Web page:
McKeever Hotel Group is a family-run business based in Newtownabbey, which owns five hotels.
Eugene McKeever MBE founded the Group. He and his wife Catherine are Managing Directors of the company. Their daughter Bridgene Keeley holds the position of Marketing Director and their son Eddie McKeever is Operations Director.
Managing Director, Eugene explains how they successfully run the family business and manage succession planning.
How it started
“I have been working in the hospitality industry since the age of 12. I started washing dishes at Corrs Corner and then trained as a chef, which led to me holding the position of Head Chef for 11 years."
“In 1986, Catherine and I bought our first business, which was a small restaurant in Randalstown called Granagh House. In 1993, we returned to Corrs Corner as the owners. Four years later we added 30 bedrooms to the property turning it from a roadhouse into a hotel - this was our introduction to the hotel industry.”
“Today McKeever Hotel Group has five properties: Corrs Corner Hotel, Dunsilly Hotel in Antrim, Adair Arms Hotel, Ballymena, Dillons Hotel in Letterkenny, and in 2017 we took ownership of the Dunadry Hotel and Gardens, investing £4 million and achieving a 4 star accreditation from Tourism NI."
Building on family expertise
“Eddie, my son, and daughter, Bridgene showed an early interest in the business. Eddie has worked in many hotels in Ireland and Scotland having studied Hotel Management. Bridgene entered the family business after completing her Business Studies degree. We have three additional children who have followed different career paths and are not currently working in the business.”
Plan for the future
“Having a strategy is central to succession planning in a family business. We knew that family succession was the right option for us as our children, already involved in the business, showed a passion for running it in the future.”
“The biggest challenge that we faced when starting the succession planning process was how family members would react, especially our children who weren’t working in the business. We needed to balance protecting the business alongside maintaining the close family bond at the same time.”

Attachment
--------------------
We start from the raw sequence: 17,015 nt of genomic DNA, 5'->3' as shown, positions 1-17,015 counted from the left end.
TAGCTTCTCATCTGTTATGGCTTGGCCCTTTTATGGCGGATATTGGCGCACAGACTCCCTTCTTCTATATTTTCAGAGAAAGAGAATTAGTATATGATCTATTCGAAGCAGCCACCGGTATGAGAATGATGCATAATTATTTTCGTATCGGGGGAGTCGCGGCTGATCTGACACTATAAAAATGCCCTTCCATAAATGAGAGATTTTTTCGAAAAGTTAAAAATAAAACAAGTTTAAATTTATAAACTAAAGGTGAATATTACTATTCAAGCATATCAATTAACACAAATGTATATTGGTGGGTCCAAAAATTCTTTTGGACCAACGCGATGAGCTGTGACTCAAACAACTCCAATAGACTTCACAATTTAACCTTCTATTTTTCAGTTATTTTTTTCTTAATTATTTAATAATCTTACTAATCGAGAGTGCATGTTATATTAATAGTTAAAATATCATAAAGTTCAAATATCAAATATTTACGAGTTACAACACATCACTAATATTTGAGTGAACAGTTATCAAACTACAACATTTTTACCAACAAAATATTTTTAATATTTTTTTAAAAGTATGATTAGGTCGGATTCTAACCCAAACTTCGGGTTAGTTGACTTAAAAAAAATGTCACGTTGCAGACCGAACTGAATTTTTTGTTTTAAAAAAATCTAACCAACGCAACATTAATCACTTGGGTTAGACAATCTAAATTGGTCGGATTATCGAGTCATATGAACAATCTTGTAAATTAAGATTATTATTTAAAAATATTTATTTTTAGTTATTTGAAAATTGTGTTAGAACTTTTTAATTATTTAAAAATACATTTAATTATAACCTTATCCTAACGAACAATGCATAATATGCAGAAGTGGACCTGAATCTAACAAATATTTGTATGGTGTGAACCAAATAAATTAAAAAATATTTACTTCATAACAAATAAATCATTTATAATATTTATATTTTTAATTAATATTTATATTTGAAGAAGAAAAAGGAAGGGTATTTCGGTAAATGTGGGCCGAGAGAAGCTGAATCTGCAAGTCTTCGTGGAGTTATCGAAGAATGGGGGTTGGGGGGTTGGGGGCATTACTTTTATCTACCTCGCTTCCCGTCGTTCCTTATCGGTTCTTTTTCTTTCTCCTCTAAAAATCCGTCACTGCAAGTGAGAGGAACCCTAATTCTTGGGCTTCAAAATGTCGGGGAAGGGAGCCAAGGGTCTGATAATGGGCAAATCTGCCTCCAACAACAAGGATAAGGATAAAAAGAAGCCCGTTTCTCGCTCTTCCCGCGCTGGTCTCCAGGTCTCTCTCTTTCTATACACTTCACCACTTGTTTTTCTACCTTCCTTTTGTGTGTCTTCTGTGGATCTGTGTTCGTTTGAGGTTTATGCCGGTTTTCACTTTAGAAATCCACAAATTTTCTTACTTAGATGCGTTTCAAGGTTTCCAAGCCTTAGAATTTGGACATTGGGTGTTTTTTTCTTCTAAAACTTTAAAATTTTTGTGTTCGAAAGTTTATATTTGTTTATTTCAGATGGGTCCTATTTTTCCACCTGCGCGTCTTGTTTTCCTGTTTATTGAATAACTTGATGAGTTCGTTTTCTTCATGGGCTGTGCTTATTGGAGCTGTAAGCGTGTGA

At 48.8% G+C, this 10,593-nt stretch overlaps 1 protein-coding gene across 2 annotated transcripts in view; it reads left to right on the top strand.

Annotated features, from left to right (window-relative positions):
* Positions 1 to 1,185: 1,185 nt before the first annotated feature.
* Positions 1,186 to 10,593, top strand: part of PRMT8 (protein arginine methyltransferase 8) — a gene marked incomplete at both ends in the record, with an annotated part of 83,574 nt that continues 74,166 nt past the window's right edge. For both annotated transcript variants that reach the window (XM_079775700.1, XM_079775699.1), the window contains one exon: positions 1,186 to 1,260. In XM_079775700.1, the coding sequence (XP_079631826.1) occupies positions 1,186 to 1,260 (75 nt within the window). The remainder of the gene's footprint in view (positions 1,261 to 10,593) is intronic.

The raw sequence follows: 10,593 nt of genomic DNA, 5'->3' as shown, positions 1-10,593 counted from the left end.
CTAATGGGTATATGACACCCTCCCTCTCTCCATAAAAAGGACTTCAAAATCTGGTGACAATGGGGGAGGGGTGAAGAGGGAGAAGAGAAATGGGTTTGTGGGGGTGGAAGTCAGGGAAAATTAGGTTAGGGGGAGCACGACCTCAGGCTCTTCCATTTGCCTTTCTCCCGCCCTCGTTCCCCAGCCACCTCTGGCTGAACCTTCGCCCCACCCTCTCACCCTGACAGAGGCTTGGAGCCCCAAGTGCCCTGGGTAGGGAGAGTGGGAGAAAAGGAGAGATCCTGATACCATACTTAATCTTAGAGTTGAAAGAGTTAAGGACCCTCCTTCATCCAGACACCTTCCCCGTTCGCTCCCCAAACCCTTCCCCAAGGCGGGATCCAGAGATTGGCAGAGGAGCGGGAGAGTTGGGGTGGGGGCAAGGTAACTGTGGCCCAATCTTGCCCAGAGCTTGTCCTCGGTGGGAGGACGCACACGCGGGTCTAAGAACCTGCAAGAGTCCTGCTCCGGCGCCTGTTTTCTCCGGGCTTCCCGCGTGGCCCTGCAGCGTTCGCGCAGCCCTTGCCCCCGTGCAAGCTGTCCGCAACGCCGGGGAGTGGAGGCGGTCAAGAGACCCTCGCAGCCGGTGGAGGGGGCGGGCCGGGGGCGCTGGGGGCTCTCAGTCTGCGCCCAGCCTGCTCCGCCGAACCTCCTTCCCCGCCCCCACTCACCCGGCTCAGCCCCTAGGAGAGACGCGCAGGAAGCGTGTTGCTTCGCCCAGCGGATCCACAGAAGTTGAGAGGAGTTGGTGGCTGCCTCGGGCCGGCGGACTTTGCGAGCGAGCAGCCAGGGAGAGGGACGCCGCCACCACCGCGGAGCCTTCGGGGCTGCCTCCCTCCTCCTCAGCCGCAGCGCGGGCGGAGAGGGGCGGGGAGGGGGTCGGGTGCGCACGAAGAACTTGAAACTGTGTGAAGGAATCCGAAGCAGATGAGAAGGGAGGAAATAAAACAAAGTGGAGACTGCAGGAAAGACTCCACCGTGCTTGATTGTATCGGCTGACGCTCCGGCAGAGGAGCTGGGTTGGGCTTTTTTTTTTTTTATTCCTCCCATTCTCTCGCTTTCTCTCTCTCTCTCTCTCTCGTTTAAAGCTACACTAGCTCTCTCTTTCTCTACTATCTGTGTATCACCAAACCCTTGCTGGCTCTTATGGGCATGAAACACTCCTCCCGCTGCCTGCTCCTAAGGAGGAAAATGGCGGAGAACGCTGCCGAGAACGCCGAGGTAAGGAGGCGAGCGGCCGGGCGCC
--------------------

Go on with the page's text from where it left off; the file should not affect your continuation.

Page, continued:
“At the beginning, it was very emotional, as you don’t know how other family members will respond. Thankfully, everyone was supportive of the idea and agreed.”
Seek advice and guidance
“When we decided that family succession was the right option for our business, we attended a course to help us fully understand how to best approach it and the steps we needed to take.”
“We then engaged our accountant, who has handled succession planning for other family businesses, to help us start the conversations as well as guiding us through the process.”
“We also engaged a solicitor for the legal parts. We continue to keep up-to-date with forums, workshops and seminars on family business and succession planning.”
Document your plans
“In addition to engaging with specialist professionals to help start the process, we developed a family constitution. This document formalises the succession planning process. It includes details including, which family members will take over the business. We also created a shareholder agreement.”
“These documents ensure that everyone is aware of the current plans in place from family members to the senior management teams. Ensuring a gradual handover is important for us.”
“To help plan for a smooth transition to the next generation, we are open with each other as a family and continuously communicate.”
“We have formal Board meetings to help us reach decisions. Outside meetings, we constantly chat with each other about things happening within the business over a cup of tea at work or home.”
“We also run two annual family meetings. These meetings are for every family member, those working in the business and others sitting outside the daily activity. This is where we keep everyone up-to-date on company plans.”
“I have heard so many sad stories of how succession has ruined family bonds. We didn’t want that to happen to us. I am glad we started it early.”